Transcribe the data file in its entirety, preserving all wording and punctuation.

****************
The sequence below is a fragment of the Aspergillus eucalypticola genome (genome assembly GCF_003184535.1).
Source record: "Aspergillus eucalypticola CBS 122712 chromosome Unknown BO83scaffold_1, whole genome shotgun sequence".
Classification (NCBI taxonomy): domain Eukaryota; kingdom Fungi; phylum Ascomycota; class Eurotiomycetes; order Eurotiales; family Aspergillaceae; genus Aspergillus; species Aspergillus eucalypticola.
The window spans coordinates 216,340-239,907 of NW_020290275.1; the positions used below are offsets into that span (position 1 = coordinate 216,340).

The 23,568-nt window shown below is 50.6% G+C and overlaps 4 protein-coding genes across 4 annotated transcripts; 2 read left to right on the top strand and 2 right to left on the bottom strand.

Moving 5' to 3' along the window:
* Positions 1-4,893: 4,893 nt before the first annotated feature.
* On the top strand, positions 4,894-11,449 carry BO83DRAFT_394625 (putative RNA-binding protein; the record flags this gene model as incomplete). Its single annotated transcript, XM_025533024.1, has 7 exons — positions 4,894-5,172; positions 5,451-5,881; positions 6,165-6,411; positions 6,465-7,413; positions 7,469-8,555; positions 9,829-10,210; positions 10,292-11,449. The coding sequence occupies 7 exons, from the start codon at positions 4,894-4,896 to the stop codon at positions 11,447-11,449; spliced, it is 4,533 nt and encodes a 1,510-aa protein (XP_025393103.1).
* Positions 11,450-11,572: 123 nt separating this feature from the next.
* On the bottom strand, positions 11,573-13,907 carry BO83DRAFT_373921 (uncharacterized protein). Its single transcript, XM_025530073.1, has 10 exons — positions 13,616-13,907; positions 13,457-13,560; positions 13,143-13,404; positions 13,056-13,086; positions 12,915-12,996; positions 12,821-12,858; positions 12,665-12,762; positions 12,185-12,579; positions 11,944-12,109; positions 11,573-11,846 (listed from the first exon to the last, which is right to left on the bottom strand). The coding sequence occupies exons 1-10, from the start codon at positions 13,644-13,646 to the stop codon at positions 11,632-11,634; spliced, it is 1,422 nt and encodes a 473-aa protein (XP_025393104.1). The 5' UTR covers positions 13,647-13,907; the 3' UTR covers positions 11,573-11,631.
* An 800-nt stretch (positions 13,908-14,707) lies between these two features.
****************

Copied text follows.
The sequence below is a fragment of the Aspergillus eucalypticola genome (genome assembly GCF_003184535.1).
Source record: "Aspergillus eucalypticola CBS 122712 chromosome Unknown BO83scaffold_1, whole genome shotgun sequence".
Classification (NCBI taxonomy): domain Eukaryota; kingdom Fungi; phylum Ascomycota; class Eurotiomycetes; order Eurotiales; family Aspergillaceae; genus Aspergillus; species Aspergillus eucalypticola.
The window spans coordinates 216,340-239,907 of NW_020290275.1; the positions used below are offsets into that span (position 1 = coordinate 216,340).

The 23,568-nt window shown below is 50.6% G+C and overlaps 4 protein-coding genes across 4 annotated transcripts; 2 read left to right on the top strand and 2 right to left on the bottom strand.

Moving 5' to 3' along the window:
* Positions 1-4,893: 4,893 nt before the first annotated feature.
* On the top strand, positions 4,894-11,449 carry BO83DRAFT_394625 (putative RNA-binding protein; the record flags this gene model as incomplete). Its single annotated transcript, XM_025533024.1, has 7 exons — positions 4,894-5,172; positions 5,451-5,881; positions 6,165-6,411; positions 6,465-7,413; positions 7,469-8,555; positions 9,829-10,210; positions 10,292-11,449. The coding sequence occupies 7 exons, from the start codon at positions 4,894-4,896 to the stop codon at positions 11,447-11,449; spliced, it is 4,533 nt and encodes a 1,510-aa protein (XP_025393103.1).
* Positions 11,450-11,572: 123 nt separating this feature from the next.
* On the bottom strand, positions 11,573-13,907 carry BO83DRAFT_373921 (uncharacterized protein). Its single transcript, XM_025530073.1, has 10 exons — positions 13,616-13,907; positions 13,457-13,560; positions 13,143-13,404; positions 13,056-13,086; positions 12,915-12,996; positions 12,821-12,858; positions 12,665-12,762; positions 12,185-12,579; positions 11,944-12,109; positions 11,573-11,846 (listed from the first exon to the last, which is right to left on the bottom strand). The coding sequence occupies exons 1-10, from the start codon at positions 13,644-13,646 to the stop codon at positions 11,632-11,634; spliced, it is 1,422 nt and encodes a 473-aa protein (XP_025393104.1). The 5' UTR covers positions 13,647-13,907; the 3' UTR covers positions 11,573-11,631.
* An 800-nt stretch (positions 13,908-14,707) lies between these two features.